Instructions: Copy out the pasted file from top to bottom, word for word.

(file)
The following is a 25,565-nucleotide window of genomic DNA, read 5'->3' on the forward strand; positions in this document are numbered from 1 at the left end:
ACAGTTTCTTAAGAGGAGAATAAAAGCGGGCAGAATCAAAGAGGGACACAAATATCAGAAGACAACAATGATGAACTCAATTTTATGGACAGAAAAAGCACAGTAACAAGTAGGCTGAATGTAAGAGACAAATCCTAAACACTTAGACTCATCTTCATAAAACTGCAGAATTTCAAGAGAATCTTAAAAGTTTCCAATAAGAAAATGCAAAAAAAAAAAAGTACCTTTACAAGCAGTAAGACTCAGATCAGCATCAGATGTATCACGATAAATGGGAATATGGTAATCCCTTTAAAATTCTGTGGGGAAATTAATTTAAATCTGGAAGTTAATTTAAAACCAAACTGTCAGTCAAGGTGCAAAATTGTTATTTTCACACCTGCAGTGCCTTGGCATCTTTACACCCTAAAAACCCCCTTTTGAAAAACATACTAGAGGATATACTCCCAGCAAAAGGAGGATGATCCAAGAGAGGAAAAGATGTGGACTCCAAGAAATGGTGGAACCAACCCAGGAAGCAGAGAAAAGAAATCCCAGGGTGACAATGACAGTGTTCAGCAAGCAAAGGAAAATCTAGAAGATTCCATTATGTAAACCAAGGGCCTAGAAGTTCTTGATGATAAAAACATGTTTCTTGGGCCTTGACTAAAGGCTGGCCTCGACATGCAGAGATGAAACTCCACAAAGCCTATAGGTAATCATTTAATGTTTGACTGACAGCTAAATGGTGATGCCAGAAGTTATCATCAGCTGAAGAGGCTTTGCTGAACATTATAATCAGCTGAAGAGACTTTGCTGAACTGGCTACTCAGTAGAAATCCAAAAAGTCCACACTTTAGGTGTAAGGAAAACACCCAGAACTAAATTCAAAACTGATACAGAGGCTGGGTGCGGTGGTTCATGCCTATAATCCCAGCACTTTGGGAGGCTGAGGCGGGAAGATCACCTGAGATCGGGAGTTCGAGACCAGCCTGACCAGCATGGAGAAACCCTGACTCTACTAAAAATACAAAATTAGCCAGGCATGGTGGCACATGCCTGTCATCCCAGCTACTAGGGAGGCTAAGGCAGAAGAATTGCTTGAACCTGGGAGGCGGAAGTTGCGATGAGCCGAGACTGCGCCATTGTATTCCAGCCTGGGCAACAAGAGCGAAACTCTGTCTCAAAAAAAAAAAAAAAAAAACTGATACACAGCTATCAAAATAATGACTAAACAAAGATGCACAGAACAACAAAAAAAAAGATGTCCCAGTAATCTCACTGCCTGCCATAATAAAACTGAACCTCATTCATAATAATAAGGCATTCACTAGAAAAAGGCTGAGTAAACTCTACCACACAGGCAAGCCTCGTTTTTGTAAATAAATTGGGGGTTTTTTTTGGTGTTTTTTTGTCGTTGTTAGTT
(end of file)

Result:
The following is a 25,565-nucleotide window of genomic DNA, read 5'->3' on the forward strand; positions in this document are numbered from 1 at the left end:
ACAGTTTCTTAAGAGGAGAATAAAAGCGGGCAGAATCAAAGAGGGACACAAATATCAGAAGACAACAATGATGAACTCAATTTTATGGACAGAAAAAGCACAGTAACAAGTAGGCTGAATGTAAGAGACAAATCCTAAACACTTAGACTCATCTTCATAAAACTGCAGAATTTCAAGAGAATCTTAAAAGTTTCCAATAAGAAAATGCAAAAAAAAAAAAGTACCTTTACAAGCAGTAAGACTCAGATCAGCATCAGATGTATCACGATAAATGGGAATATGGTAATCCCTTTAAAATTCTGTGGGGAAATTAATTTAAATCTGGAAGTTAATTTAAAACCAAACTGTCAGTCAAGGTGCAAAATTGTTATTTTCACACCTGCAGTGCCTTGGCATCTTTACACCCTAAAAACCCCCTTTTGAAAAACATACTAGAGGATATACTCCCAGCAAAAGGAGGATGATCCAAGAGAGGAAAAGATGTGGACTCCAAGAAATGGTGGAACCAACCCAGGAAGCAGAGAAAAGAAATCCCAGGGTGACAATGACAGTGTTCAGCAAGCAAAGGAAAATCTAGAAGATTCCATTATGTAAACCAAGGGCCTAGAAGTTCTTGATGATAAAAACATGTTTCTTGGGCCTTGACTAAAGGCTGGCCTCGACATGCAGAGATGAAACTCCACAAAGCCTATAGGTAATCATTTAATGTTTGACTGACAGCTAAATGGTGATGCCAGAAGTTATCATCAGCTGAAGAGGCTTTGCTGAACATTATAATCAGCTGAAGAGACTTTGCTGAACTGGCTACTCAGTAGAAATCCAAAAAGTCCACACTTTAGGTGTAAGGAAAACACCCAGAACTAAATTCAAAACTGATACAGAGGCTGGGTGCGGTGGTTCATGCCTATAATCCCAGCACTTTGGGAGGCTGAGGCGGGAAGATCACCTGAGATCGGGAGTTCGAGACCAGCCTGACCAGCATGGAGAAACCCTGACTCTACTAAAAATACAAAATTAGCCAGGCATGGTGGCACATGCCTGTCATCCCAGCTACTAGGGAGGCTAAGGCAGAAGAATTGCTTGAACCTGGGAGGCGGAAGTTGCGATGAGCCGAGACTGCGCCATTGTATTCCAGCCTGGGCAACAAGAGCGAAACTCTGTCTCAAAAAAAAAAAAAAAAAAACTGATACACAGCTATCAAAATAATGACTAAACAAAGATGCACAGAACAACAAAAAAAAAGATGTCCCAGTAATCTCACTGCCTGCCATAATAAAACTGAACCTCATTCATAATAATAAGGCATTCACTAGAAAAAGGCTGAGTAAACTCTACCACACAGGCAAGCCTCGTTTTTGTAAATAAATTGGGGGTTTTTTTTGGTGTTTTTTTGTCGTTGTTAGTT